In Fahrenheit 451, why does the old woman choose to burn herself with her books, and what effect does her decision have on Montag? 

The old woman chooses to burn with her books in order to voice her opposition to the practice of book burning. This obviously has a negative effect on Montag, and he is overwhelmed by guilt.

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In Part One, Montag arrives at a routine fire call only to witness a traumatic incident, where an old woman chooses to commit suicide rather than live without her book collection. After pouring kerosene throughout the old woman's home and instinctively stealing one of her books, Montag begs the woman to leave her house before they set it on fire. Despite Montag's pleas, the old woman refuses to leave her book collection, quotes the sixteenth-century martyr Hugh Latimer, and commits suicide by lighting a kitchen match in front of the firemen. The woman committed suicide as an act of defiance against the authoritarian government and oppressive fireman institution.

The old woman recognized that she could not defeat the fireman institution outright but refused to acquiesce to their demands or passively accept the consequences of possessing books. By sacrificing herself, the old woman publicly opposes censorship and takes a dramatic stance for the preservation of knowledge, individuality, and humanity. Her suicide has a profound impact on Montag, who is influenced by her bravery and filled with guilt for being a fireman.

Following the traumatic incident, Montag acknowledges the destructive, inhumane aspects of his occupation and becomes curious about the contents of books. Montag tells Mildred,

"There must be something in books, things we can't imagine, to make a woman stay in a burning house; there must be something there. You don't stay for nothing" (Bradbury, 24).

The old woman's suicide influences Montag to recognize that books must contain powerful ideas and contributes to his feelings of discontent. Her death is the final straw that makes Montag begin reading literature in an attempt to answer life's most pressing questions.

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Unlike most people in this dystopian society, the old lady is not prepared to go quietly. She's not prepared to sit back and allow these so-called firemen, these bibliophobic vandals, to destroy her large, extensive book collection without at least some resistance, however futile.

The old woman cannot defeat the firemen, but she can at least become a martyr to the cause of knowledge. Her self-identification as a martyr is confirmed by her quoting the dying words of the sixteenth-century English Protestant Hugh Latimer, burned at the stake as a heretic during the reign of the Catholic Queen Mary Tudor.

Montag is deeply disturbed by the old woman's death. But he's also struck by the sheer bravery of her defiance as the flames lick around her. He figures that if people are willing to die rather than acquiesce in the destruction of their books, then there must be something special about them, irrespective of what the government might say.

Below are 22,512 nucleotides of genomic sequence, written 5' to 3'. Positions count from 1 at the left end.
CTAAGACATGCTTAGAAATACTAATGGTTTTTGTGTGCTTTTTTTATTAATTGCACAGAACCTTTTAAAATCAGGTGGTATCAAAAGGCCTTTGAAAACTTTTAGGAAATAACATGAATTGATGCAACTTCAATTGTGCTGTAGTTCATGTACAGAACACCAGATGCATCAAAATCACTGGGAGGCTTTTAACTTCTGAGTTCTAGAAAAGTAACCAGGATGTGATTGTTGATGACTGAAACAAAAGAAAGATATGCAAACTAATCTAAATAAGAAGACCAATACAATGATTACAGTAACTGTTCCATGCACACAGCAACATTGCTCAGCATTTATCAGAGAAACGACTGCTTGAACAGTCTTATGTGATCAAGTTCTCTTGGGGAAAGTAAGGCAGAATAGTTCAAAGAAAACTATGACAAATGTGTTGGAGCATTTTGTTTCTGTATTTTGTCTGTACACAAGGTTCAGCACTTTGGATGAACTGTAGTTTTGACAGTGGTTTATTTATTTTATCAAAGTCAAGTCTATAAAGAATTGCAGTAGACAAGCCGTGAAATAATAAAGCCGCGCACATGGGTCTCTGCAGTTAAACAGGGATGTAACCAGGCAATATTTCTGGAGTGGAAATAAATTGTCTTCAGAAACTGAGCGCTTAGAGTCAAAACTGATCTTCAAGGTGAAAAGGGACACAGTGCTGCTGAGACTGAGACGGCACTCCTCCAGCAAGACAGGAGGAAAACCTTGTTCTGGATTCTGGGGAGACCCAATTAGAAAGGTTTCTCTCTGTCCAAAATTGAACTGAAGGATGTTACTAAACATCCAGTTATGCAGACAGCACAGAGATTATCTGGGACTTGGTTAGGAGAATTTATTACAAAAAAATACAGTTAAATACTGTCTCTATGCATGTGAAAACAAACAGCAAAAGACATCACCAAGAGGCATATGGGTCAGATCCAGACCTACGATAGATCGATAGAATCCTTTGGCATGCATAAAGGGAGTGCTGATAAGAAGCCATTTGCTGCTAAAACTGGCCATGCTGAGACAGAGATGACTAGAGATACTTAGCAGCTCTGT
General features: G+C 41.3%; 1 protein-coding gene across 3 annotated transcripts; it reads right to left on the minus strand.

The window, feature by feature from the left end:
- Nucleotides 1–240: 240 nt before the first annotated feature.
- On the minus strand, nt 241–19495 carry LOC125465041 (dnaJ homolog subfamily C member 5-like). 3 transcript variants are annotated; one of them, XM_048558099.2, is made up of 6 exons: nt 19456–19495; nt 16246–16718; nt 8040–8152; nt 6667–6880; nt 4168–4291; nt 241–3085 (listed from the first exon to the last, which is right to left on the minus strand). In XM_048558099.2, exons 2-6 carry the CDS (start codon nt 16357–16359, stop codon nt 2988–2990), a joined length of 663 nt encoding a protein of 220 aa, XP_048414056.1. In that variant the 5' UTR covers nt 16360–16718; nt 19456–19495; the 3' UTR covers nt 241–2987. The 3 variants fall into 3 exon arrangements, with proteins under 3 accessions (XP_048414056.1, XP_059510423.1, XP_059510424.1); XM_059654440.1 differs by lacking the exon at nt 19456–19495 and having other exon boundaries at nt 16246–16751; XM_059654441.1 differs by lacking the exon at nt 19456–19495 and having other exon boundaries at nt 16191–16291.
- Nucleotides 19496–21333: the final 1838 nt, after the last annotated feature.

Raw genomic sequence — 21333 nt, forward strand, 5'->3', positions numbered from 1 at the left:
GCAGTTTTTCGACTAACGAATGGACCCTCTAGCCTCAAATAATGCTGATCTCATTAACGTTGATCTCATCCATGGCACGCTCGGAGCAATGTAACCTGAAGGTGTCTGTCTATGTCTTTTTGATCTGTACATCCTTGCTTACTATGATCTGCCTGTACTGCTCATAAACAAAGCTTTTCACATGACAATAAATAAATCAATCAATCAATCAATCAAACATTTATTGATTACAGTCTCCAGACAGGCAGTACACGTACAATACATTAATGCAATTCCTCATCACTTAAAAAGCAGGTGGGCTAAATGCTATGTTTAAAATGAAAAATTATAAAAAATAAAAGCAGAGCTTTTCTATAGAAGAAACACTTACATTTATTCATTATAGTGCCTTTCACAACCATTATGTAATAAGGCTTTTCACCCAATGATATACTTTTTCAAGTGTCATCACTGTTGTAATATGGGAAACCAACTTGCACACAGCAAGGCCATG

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The woman was strongly affected by the presence of the firemen.  It says,

"She was only standing, weaving from side to side, her eyes fixed upon a nothingness in the wall, as if they had struck her a terrible blow upon the head." (pg 36)

She then quotes Hugh Latimer who was put to death for heresy by burning at the stake.  Heresy is not agreeing with the governments' or power in authority's stance on something.  The woman, obviously, did not believe in the government's stance on book burning.  She had made her decision at that time. She had in her hand a match.  She died by her own hand and chose to burn with her books. 

This had a profound affect on Montag.  He tried to save the woman. This was the first time he had seen a human victim. Before this,

"You weren't hurting anyone, you were only hurting things! And since things really couldn't be hurt, and things don't scream or whimper, as this woman might begin to scream and cry out, there was nothing to tease your conscience later." (pg 36-37)

But this was his first victim.  He felt that the police should have removed her first before they started burning the books.  He pleaded with Beatty to remove her.  Beatty just conceded that she was going to commit suicide and that was the way it was.

"She made the empty rooms roar with accusation and shake down a fine dust of guilt that was sucked in their nostrils as they plunged about." (pg 37)

Montag went home after that shift and felt deep sorrow.  He felt sick. The smell of kerosene made him vomit.  When he tried to talk to Mildred about it, he found his wife unfeeling.  He tried to talk with her and says,

"There must be something in books, things we can't imagine, to make a woman stay in a burning house; there must be something there.  You don't stay for nothing." (pg 51)

This was the beginning of his rebellion.  It jelled his desire to read books with his passion to learn from them.  It was the impetus to move him forward and search out Faber.

The page numbers I have given you are from my version of the book, but they should be in close proximity.

 

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